The Netflix-like book subscription service Oyster Books has shut down and most of its team is heading over to Google. Google is reluctant to admit that Oyster was a purchase, yet sources indicate they will begin paying investors for the right to hire most of their staff. As we wave goodbye, here is one last read from The Oyster Review.
Out this week: Bardo or Not Bardo by Antoine Volodine; My Mrs. Brown by William Norwich; The Regional Office Is Under Attack! by Manuel Gonzales; Mount Pleasant by Patrice Nganang; The Houseguest by Kim Brooks; and Ear to the Ground by David L. Ulin and Paul Kolsby. For more on these and other new titles, go read our Great 2016 Book Preview.
Behold the polymathic mind of Terry Castle, professor, literary essayist, and collage artist. At Fevered Brain Productions, her art blog, see digitally alter photos and collages like “Warthog Proffering Rootbeer,” “She Polarizes People,” “Collage Dramas”, and “Kind Hearts and Coronets.” And from the LRB archives, check out her controversial quasi-eulogy for Susan Sontag, her reviews (for example, Always the Bridesmaid on Yopie Prins‘ Victorian Sappho), and her essays (Travels With My Mom). The Professor, Castle’s forthcoming book of essays, will be published by HarperCollins in January.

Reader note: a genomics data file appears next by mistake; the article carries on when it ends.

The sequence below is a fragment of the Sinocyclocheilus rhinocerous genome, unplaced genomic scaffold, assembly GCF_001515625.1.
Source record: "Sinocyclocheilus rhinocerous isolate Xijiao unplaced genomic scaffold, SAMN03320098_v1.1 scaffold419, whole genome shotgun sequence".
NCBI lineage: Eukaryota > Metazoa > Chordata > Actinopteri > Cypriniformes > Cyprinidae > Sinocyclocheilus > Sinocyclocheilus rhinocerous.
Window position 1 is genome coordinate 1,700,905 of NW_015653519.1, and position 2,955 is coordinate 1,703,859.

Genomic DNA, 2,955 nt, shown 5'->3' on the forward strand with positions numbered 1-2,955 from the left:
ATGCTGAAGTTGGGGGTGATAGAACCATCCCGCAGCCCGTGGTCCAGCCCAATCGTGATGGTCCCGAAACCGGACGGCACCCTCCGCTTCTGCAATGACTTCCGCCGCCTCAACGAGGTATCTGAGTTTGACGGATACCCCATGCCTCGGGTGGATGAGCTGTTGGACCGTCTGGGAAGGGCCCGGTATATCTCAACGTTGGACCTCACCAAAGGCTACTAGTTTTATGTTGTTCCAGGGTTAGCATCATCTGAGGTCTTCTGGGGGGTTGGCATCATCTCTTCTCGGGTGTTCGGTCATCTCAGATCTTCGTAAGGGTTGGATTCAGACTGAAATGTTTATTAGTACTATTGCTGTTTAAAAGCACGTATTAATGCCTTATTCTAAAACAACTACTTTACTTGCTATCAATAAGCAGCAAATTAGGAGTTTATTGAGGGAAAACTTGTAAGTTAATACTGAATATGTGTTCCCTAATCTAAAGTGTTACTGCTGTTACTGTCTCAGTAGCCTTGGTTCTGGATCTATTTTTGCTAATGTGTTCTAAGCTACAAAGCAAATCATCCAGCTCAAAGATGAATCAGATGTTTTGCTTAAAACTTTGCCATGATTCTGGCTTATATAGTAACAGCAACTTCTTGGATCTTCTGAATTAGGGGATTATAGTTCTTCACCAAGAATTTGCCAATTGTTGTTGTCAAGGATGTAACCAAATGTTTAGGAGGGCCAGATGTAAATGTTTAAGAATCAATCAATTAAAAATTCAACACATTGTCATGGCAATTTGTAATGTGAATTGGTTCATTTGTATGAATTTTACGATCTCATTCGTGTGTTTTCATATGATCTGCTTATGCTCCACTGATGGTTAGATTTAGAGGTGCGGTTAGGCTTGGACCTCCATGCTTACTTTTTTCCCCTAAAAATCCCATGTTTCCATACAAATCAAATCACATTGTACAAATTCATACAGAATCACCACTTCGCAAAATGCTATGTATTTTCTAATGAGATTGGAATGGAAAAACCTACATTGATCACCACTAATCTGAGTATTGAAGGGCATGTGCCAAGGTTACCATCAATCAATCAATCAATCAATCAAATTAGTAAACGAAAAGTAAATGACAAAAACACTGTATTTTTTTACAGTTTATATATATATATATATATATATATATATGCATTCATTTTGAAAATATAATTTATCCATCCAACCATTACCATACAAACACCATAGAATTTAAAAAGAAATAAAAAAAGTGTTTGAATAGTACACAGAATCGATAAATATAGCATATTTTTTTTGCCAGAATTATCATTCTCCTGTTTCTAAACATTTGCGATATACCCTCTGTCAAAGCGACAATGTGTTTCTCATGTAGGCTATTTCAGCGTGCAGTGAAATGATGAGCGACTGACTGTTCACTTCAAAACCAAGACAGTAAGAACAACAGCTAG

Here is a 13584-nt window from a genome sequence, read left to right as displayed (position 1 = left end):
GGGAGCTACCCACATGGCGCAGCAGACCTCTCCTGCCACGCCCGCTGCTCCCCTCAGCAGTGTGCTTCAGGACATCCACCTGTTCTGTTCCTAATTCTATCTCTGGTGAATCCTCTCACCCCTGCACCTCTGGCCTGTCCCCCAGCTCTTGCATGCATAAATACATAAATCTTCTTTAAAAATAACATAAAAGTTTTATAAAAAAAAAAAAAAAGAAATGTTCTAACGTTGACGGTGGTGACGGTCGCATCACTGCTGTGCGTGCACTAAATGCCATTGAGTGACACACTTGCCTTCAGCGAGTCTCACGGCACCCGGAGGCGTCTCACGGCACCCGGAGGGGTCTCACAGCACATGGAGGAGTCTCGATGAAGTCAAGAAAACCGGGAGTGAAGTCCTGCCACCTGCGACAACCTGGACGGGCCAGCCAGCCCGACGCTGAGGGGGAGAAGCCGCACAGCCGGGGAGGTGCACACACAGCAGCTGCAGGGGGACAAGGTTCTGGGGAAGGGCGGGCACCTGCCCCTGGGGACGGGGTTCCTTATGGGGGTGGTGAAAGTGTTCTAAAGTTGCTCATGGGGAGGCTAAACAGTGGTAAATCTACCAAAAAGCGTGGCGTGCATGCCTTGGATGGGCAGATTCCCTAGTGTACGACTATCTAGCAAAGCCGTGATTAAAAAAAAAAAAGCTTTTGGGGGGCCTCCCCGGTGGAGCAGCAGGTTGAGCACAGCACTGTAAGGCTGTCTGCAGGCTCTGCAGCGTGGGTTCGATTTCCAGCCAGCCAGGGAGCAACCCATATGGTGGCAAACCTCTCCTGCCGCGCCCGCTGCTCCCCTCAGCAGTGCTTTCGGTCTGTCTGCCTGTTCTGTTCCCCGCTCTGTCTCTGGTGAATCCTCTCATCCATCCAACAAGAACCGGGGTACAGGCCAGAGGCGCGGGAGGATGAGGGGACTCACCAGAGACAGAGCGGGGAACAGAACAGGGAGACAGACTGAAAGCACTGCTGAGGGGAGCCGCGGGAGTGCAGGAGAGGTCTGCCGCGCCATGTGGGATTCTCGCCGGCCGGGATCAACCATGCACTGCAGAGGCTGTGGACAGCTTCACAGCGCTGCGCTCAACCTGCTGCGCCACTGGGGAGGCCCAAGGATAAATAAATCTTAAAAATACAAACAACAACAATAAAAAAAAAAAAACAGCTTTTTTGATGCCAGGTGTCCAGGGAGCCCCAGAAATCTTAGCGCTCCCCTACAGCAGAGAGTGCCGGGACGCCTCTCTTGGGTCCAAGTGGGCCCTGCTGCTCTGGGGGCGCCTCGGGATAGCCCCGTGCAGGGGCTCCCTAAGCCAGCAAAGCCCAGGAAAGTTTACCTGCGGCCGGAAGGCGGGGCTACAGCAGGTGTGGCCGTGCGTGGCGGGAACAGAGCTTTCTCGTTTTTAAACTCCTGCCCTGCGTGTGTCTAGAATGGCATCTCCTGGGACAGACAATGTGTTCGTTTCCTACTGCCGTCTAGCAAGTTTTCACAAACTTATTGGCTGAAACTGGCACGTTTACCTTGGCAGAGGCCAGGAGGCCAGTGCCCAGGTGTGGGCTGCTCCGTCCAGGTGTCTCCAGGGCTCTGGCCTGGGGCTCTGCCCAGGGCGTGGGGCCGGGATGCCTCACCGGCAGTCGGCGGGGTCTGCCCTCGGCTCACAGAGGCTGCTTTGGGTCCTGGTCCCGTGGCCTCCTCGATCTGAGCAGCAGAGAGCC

Have novels about love lost their gravitas as women’s liberation and divorce culture have taken over? Adelle Waldman doesn’t think so. In The New Yorker, she defends the timelessness of the marriage plot. “As long as marriage and love and relationships have high stakes for us emotionally, they have the potential to offer rich subject material for novelists, no matter how flimsy or comparatively uninteresting contemporary relationships seem on their surface.” Pair with: Our Jeffrey Eugenides essay on writing The Marriage Plot, which is referenced several times in Waldman’s essay.
Wow, NPR, this is kind of amazing: “A non-stop mix of every song ever played during the 10 years of All Songs Considered.”
Do you want to work at The Strand in New York City? Think you have what it takes? Take this famous quiz and match each work with its author to see if you have the literary chops to pick up a paycheck from one of the United States’s most beloved bookstores.